Top Taxpayers:


Name Tax Petition Sort
Porter, Joseph 50 Anti-P 51
Hutchinson, Joseph sen 40 Anti-P 36
Putnam, Capt John 40 Pro-P 55
Putnam, Lett Nath 40 Pro-P 62
Andrew, Daniell 36 Anti-P 2
Pope, Joseph 35 Anti-P 49
Putnam, Joseph 34 Anti-P 61
Putnam, mary [mrs.] 30 NoS 63
Flint, Thomas 29 Pro-P 18
Buxton, John 27 Anti-P 8
Fuller, Thomas Jun 25 Pro-P 22
Goodale, Zachiah 25 Pro-P 24
Rea, Joshua sen 25 Anti-P 70
Sorted 1690 Tax List

In Salem Possessed, Boyer and Nissenbaum found a strong association between the richest Salem Villagers on the 1695 tax list and opposition to Samuel Parris; they also found that the poorest villagers strongly supported Parris. To see whether these associations hold true for Salem Villagers in 1690, we can sorting the 1690 tax list into groups of wealthy and poor taxpayers.

Click the "AutoFilter" icon of the "Tax" column in the 1690 tax data set and select the "Sort Descending" function. As the chart above shows, of the thirteen highest taxpayers, seven aligned with the anti-Parris group while five affiliated with the pro-Parris side. However, extending the analysis to include all who were assessed at least a pound (twenty shillings), as Boyer and Nissenbaum did, shows that twelve men signed the pro-Parris petition while only nine signed the anti-Parris petition! (Two did not sign either petition.) Among the wealthiest Salem Villagers in 1690, there was no clear association between wealth and opposition to Parris. One might even argue the reverse.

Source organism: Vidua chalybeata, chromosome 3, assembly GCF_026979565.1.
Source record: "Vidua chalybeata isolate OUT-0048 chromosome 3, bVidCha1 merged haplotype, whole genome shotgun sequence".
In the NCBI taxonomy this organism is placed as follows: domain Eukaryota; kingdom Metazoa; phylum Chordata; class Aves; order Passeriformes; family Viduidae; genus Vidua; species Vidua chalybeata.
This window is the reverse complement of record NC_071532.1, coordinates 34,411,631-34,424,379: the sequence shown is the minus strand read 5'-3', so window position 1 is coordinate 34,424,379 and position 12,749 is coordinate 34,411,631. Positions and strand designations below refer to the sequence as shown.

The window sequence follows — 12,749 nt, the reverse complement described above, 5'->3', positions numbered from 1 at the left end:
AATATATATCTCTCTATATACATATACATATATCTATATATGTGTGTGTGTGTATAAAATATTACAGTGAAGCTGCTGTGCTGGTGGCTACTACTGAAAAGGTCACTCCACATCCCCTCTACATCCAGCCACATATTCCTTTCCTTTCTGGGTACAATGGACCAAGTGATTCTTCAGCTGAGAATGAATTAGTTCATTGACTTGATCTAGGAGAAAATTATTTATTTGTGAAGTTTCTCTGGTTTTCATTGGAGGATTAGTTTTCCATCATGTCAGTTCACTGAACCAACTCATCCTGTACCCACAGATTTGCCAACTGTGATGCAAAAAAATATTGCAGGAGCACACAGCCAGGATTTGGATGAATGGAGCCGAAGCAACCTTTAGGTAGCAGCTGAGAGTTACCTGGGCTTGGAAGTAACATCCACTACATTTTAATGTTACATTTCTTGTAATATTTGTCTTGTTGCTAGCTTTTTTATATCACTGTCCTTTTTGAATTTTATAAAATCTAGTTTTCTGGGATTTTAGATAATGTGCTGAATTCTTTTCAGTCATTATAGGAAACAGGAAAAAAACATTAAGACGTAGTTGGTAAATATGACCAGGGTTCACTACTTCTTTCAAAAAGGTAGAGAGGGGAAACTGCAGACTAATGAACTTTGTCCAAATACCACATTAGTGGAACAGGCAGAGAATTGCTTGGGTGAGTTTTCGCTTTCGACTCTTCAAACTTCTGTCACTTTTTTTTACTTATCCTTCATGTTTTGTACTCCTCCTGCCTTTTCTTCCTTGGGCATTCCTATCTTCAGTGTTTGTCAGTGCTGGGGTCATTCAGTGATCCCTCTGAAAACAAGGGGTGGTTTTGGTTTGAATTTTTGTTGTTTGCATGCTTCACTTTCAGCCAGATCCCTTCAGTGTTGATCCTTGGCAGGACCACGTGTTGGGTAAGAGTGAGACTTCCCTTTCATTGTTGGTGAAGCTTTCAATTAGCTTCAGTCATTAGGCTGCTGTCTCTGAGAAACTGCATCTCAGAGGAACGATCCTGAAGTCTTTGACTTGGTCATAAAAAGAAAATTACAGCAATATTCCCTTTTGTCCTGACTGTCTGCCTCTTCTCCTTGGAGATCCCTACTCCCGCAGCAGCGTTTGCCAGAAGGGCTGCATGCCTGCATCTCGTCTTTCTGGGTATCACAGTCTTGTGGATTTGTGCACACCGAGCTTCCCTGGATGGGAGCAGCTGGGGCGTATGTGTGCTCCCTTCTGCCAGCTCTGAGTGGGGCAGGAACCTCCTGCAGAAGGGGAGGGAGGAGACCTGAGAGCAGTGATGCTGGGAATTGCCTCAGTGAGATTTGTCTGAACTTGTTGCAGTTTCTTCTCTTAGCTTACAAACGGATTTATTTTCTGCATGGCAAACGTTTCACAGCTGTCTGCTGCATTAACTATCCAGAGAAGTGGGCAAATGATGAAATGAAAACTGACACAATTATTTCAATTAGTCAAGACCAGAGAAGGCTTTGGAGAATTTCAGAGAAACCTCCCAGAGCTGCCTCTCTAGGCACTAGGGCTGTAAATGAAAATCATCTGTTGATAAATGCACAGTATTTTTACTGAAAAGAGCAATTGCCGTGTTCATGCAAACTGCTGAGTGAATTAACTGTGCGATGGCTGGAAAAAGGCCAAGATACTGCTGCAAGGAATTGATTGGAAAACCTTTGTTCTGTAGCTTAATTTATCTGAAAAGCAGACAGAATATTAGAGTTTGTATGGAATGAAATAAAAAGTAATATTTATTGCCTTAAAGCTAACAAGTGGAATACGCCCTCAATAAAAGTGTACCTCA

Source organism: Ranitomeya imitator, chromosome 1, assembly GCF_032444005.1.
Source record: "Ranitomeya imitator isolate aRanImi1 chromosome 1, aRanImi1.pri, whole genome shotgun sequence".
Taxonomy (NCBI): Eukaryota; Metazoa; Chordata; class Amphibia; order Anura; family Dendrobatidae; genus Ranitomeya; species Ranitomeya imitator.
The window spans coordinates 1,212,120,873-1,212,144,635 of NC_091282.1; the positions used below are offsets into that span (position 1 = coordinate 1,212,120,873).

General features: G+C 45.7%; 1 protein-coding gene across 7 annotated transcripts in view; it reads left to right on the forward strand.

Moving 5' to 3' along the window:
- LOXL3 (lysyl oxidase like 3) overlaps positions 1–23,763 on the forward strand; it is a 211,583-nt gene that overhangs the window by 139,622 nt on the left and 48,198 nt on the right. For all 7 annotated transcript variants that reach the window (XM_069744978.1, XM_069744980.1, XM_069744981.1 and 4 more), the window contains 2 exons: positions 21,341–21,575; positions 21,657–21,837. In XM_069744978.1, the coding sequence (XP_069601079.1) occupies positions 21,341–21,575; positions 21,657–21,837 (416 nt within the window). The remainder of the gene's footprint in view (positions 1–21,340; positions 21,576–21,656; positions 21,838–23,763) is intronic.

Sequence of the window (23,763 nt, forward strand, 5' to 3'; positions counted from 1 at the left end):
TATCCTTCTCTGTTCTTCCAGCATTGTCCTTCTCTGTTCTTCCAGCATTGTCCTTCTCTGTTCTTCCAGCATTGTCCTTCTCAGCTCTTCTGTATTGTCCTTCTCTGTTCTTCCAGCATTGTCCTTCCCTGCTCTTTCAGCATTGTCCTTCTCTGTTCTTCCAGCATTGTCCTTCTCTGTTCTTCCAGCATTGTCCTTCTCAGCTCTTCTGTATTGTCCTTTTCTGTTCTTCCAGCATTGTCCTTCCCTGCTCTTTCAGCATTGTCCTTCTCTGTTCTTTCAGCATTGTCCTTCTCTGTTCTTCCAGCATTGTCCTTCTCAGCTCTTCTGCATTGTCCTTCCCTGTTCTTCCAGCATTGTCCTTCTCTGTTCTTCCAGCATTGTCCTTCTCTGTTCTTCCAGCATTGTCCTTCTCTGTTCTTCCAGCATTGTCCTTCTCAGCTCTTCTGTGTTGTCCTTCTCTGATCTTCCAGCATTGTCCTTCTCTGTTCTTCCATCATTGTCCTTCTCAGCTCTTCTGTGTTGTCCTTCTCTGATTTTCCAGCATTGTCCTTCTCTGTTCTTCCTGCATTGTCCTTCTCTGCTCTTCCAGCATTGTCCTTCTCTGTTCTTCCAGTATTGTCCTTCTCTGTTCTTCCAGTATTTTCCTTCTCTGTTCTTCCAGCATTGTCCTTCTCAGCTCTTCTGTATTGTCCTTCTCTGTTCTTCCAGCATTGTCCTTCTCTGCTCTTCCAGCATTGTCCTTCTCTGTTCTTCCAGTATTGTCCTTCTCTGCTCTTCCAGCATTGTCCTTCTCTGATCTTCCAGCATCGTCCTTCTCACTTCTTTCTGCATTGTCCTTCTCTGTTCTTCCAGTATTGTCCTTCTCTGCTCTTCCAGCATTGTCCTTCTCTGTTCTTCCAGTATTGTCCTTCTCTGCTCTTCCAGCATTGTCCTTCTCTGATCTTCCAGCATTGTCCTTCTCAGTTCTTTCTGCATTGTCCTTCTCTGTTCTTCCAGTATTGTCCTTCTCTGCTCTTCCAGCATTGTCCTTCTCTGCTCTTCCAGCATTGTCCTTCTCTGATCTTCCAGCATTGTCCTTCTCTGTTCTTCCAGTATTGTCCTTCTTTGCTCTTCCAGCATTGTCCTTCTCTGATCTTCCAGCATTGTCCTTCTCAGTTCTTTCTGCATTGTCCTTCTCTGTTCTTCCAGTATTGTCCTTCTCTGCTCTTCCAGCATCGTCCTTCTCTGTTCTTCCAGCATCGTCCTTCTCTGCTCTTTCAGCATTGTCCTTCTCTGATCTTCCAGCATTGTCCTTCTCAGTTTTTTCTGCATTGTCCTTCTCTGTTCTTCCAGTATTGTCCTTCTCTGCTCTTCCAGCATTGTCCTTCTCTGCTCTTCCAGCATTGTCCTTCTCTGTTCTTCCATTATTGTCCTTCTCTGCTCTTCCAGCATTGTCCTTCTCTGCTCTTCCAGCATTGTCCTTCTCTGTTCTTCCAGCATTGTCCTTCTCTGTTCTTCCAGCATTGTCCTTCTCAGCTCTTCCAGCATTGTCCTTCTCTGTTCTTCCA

By the same token, of the thirteen poorest taxpayers, three signed the pro-Parris petition and two signed the anti-Parris petition, a slight preference for the minister. But the majority of the poorest villagers did not affiliate with either group! Fully eight villagers who paid just two or three shillings tax did not sign either petition. Extending the analysis to include those who paid less than ten shillings, as Boyer and Nissenbaum did, shows that the same number of taxpayers (fifteen) signed the pro-Parris petition as those who signed the anti-Parris petition. Twenty-one taxpayers in this group did not sign either petition. Lack of wealth was more clearly associated with non-involvement rather than support for Salem Village's minister. And even among those activists who signed a petition, there was no clear association between lack of wealth and pro-Parris support.

To compare the relative economic position of individual members of Salem Village's factions, click Next.